Neural network uncertainty vs. model error

Modified on Wed, 15 Mar 2023 at 10:14 AM

Within the neural network model, you have the option to enable an uncertainty to be output for your neural network. A neural network has many parameters (structure, epoch number, dropout fraction, …) that can be tailored to obtain the most accurate model.

Dropout Fraction

The Dropout Fraction can be used to control the randomness in your network. A higher Dropout Fraction increases the randomness in your model, by randomly turning off (‘dropping out’) some fraction of the neurons in each training step. Higher dropout fraction can help reduce the chance of overfitting (through a process known as ‘regularization’), but it can mean that your model will require more training steps to learn to fit the data. Usual values are between 0 and 0.2.

Monolith also uses this Dropout Fraction to provide an indication of Uncertainty on the model output. This is only possible if you have used a non-zero value for Dropout Fraction.

Calculating uncertainty

Say you imported a dataset and then used the Train Test Split function to randomly sample that dataset into:

  • Dataset A - 80 % of the data for training the model
  • Dataset B - remaining 20 % of the data for validating the model

Then use Dataset A as the input to train a neural network. Whilst setting up the neural network, you enable uncertainty. As a result, the process of training the neural network on Dataset A involves 100 repetitions. Every repetition, a fraction of the neurons are randomly turned off (‘dropped out’). As a result, the predicted output from the neural network is slightly different in every repetition. After 100 repetitions the network is fully trained and the predicted output from the network for any combination of inputs is the mean value from these repetitions.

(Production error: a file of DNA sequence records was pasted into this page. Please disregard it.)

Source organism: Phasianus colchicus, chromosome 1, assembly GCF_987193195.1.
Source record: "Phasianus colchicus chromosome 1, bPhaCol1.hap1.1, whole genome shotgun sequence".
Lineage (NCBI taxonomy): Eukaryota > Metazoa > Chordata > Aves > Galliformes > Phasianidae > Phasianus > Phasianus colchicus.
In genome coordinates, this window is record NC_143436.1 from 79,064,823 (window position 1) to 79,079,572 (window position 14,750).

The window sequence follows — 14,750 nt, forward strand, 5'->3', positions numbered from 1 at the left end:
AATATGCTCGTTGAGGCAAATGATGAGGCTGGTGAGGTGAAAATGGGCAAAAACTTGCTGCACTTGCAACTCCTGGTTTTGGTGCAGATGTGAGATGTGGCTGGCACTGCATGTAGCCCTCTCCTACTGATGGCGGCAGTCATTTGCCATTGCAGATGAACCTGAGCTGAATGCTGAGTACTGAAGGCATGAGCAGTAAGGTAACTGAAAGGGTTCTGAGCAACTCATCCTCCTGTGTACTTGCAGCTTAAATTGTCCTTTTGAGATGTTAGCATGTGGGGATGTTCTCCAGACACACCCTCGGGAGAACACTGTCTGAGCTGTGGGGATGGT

The uncertainty visualised around that mean output is ± 2 standard deviations (which means the value is 95 % likely to be in the uncertainty range).

Calculating the error

To calculate the Error between this predicted mean and the true measured value, you can use Dataset B - this is 20 % of the data that was not used to train the neural network. Compare the difference between the predicted mean value from the neural network to the known value to see how accurate the neural network is at any given datapoint.

How do error and uncertainty relate to each other

Let's assume a model was trained with uncertainty and is now evaluated on a test set. For each prediction, there are four possible options (see figure below):

  1. The model has a low error and low uncertainty: This is the ideal situation. The model is right and is sure of itself.
  2. The model has low error and high uncertainty: This is also a good situation. Although the model is not as sure (higher uncertainty), the prediction is still very good.
  3. The model has high error and high uncertainty: This is not ideal, but still relatively good. The prediction of the model is wrong, but at least the model is aware of it and calculates a high uncertainty. Therefore, the user knows not to trust the model too much in this region (maybe more data is needed).
  4. The model has high error and low uncertainty: This is not a good situation. The model makes a wrong prediction, but thinks that it's sure of itself and might convince the user to trust this wrong prediction.

You can read more about uncertainty and error in this blog post.

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